As summer is in full swing, this is a great time to review the rules of the road for bicyclists and pedestrians.
The following information and tips were recently posted in our “Ask the Sheriff” column archive, and originally published by the Goshen News.
The motoring public and bicyclists/pedestrians need to share the roads. Indiana code 9-21-11 contains bicycling regulations which are intended to keep the bicyclist and motoring public safe as they interact.
Essentially, a person riding a bicycle upon a roadway has all the rights and duties applicable to a person who drives a vehicle, except for special regulations noted below and those by their nature which have no application. This includes obeying all applicable traffic control devices, such as traffic signals and stop signs.
The bicyclist should always ride on the right side, with traffic, unless on a marked bicycle path. Keep in mind that most city ordinances restrict bicycle use on a sidewalk, unless otherwise noted as a bicycle path.
Regarding the general operation, a person riding a bicycle upon a roadway may not ride more than two abreast except on paths or parts of roadways set aside for the exclusive use of bicycles. It would seem logical that riding 3-4 abreast may increase visibility, but the law does not allow that.
There is evidence that riding two abreast is safer than the same bicyclists riding single file. It takes vehicles a shorter distance to pass the two-abreast bicyclists than it does to pass the same number of single-file bicyclists.
A bicyclist may not carry any item that prevents them from keeping both hands upon the handlebars nor are they allowed to attach the bicycle to a moving vehicle.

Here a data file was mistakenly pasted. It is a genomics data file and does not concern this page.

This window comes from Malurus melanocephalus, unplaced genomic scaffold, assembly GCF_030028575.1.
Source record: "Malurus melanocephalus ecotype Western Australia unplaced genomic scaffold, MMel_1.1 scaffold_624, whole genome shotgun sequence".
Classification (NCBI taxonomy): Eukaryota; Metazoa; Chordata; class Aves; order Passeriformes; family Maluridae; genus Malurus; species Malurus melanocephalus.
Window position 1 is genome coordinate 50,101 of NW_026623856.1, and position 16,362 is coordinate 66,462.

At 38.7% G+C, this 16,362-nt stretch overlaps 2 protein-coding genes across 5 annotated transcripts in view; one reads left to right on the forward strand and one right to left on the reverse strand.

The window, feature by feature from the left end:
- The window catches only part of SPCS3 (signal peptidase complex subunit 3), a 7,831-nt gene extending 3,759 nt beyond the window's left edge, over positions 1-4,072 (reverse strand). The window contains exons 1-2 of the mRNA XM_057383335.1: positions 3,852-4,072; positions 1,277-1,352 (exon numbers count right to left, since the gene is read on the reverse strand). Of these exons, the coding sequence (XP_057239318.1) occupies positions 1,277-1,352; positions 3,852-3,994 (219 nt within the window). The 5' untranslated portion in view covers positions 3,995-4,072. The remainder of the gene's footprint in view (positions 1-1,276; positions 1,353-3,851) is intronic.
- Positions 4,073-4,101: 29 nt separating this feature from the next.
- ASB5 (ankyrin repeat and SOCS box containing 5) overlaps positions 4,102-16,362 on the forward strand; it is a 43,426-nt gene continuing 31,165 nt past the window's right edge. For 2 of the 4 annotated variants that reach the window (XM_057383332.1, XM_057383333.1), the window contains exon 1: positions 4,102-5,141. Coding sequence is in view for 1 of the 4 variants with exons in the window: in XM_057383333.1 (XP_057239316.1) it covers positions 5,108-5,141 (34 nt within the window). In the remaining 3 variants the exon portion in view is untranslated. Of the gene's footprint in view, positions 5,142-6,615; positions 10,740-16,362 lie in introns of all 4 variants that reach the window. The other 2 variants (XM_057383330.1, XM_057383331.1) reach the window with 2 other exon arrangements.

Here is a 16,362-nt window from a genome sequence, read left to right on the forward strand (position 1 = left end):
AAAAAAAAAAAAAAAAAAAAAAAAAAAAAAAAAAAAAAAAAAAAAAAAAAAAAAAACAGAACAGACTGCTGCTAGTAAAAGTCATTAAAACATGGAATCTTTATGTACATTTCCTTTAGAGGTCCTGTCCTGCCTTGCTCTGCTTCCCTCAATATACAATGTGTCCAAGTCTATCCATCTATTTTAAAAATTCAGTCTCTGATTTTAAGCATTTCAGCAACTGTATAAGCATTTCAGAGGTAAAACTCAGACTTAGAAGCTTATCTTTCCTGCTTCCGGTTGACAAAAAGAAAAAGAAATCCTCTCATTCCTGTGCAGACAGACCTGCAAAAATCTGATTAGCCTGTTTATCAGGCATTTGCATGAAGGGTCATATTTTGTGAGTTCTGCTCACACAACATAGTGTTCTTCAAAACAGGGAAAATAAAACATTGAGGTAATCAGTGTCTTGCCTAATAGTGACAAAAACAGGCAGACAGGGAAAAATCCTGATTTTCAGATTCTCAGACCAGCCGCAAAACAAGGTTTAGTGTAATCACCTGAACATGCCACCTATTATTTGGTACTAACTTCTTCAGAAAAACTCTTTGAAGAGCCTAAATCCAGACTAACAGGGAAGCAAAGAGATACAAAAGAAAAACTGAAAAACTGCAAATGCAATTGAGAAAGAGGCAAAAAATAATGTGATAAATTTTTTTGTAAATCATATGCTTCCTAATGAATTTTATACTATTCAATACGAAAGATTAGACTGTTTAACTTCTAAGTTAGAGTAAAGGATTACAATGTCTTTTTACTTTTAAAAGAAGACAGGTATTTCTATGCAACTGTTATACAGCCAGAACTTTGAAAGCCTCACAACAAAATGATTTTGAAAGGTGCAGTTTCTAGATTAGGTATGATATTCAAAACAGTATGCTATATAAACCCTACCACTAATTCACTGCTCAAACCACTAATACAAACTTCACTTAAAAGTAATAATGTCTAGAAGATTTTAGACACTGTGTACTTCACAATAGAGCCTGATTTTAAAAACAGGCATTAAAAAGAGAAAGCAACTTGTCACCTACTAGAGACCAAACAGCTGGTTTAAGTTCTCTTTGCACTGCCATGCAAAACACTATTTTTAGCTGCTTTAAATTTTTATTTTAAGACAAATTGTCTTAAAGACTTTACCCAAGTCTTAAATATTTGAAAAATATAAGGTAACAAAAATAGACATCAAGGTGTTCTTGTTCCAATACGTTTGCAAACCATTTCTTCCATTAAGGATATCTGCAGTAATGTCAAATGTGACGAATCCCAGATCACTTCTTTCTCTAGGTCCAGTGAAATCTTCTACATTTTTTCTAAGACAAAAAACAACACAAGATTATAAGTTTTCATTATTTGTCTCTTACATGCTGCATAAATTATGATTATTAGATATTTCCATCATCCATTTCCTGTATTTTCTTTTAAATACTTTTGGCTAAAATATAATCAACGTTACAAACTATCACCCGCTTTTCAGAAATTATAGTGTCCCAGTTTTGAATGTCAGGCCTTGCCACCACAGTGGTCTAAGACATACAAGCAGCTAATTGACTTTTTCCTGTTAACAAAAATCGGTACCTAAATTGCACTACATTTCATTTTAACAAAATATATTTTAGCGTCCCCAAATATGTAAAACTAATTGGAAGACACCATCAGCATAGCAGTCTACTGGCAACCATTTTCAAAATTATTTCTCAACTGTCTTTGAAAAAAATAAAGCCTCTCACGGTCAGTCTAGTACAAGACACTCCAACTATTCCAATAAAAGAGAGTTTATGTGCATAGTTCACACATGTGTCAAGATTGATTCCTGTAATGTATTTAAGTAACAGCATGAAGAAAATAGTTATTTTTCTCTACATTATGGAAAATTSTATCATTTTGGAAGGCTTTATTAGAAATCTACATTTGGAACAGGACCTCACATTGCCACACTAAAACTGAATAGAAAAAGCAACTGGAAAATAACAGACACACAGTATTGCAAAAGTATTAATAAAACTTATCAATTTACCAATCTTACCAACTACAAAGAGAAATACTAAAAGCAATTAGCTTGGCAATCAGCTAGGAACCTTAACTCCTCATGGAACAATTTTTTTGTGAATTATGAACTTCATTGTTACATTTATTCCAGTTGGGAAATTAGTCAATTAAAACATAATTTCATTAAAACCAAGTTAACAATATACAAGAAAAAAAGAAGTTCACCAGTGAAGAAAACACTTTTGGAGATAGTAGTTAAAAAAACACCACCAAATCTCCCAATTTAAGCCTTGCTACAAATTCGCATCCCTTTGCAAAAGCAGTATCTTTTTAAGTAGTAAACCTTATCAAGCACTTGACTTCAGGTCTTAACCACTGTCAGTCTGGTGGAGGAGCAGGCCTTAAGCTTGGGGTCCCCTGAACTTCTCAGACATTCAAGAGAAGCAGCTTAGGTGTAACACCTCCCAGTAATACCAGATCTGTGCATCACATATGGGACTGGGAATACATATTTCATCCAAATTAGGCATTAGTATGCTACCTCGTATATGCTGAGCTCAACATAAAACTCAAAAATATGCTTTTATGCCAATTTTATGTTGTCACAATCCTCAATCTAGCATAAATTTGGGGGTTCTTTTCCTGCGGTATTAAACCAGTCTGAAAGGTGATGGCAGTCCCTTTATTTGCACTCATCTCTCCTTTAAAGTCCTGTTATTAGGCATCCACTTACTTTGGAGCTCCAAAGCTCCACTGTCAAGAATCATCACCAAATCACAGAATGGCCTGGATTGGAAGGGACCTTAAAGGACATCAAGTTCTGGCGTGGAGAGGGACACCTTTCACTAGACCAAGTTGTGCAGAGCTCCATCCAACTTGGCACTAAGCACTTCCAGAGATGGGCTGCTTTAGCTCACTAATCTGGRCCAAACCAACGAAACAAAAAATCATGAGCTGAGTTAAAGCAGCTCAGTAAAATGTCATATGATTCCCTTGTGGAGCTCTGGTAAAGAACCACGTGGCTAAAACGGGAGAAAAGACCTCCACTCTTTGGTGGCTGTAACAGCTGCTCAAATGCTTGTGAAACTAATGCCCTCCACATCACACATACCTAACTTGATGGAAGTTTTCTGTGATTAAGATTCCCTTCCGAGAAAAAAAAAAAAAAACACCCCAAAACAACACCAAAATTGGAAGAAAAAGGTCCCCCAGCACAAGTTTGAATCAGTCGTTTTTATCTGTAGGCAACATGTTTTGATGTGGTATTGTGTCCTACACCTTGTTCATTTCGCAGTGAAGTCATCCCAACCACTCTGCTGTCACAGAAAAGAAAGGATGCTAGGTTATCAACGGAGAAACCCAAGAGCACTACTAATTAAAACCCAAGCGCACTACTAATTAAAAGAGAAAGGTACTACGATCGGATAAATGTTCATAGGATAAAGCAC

A bicycle may not be used to carry more persons at one time than the number for which the bicycle is designed and equipped. A bicyclist may not ride other than upon the permanent and regular seat attached to the bicycle; or carry any other person upon the bicycle who is not seated upon an attached and regular seat on the bicycle.
As for equipment on the bicycle, a person may not ride a bicycle unless the bicycle is equipped with a bell or other device capable of giving a signal audible for a distance of at least one hundred feet. This is very helpful to give a warning while approaching pedestrians on a path. Interestingly, a siren or whistle is prohibited. A bicycle must be equipped with a brake.
A bicycle operated on a highway from one-half hour after sunset until one-half hour before sunrise should be equipped with a lamp on the front, exhibiting a white light, visible at least five hundred feet to the front. Also, a lamp on the rear exhibiting a red light, or a red reflector, visible at least five hundred feet to the rear is necessary during those times.
Although not a law, I highly recommend rear-facing lighting during the day and a reflective vest and a bicycle helmet when riding a bicycle on the roadway for greater visibility and safety, night or day.
As for pedestrians, it is important to walk on the left side of the roadway, facing traffic. It’s best to get off the roadway when vehicles are approaching. Glare on a vehicle’s windshield may keep the driver from seeing pedestrians and it’s best to play it safe. Although not a law, it is prudent that parents keep an eye on their small children while walking on the roadway.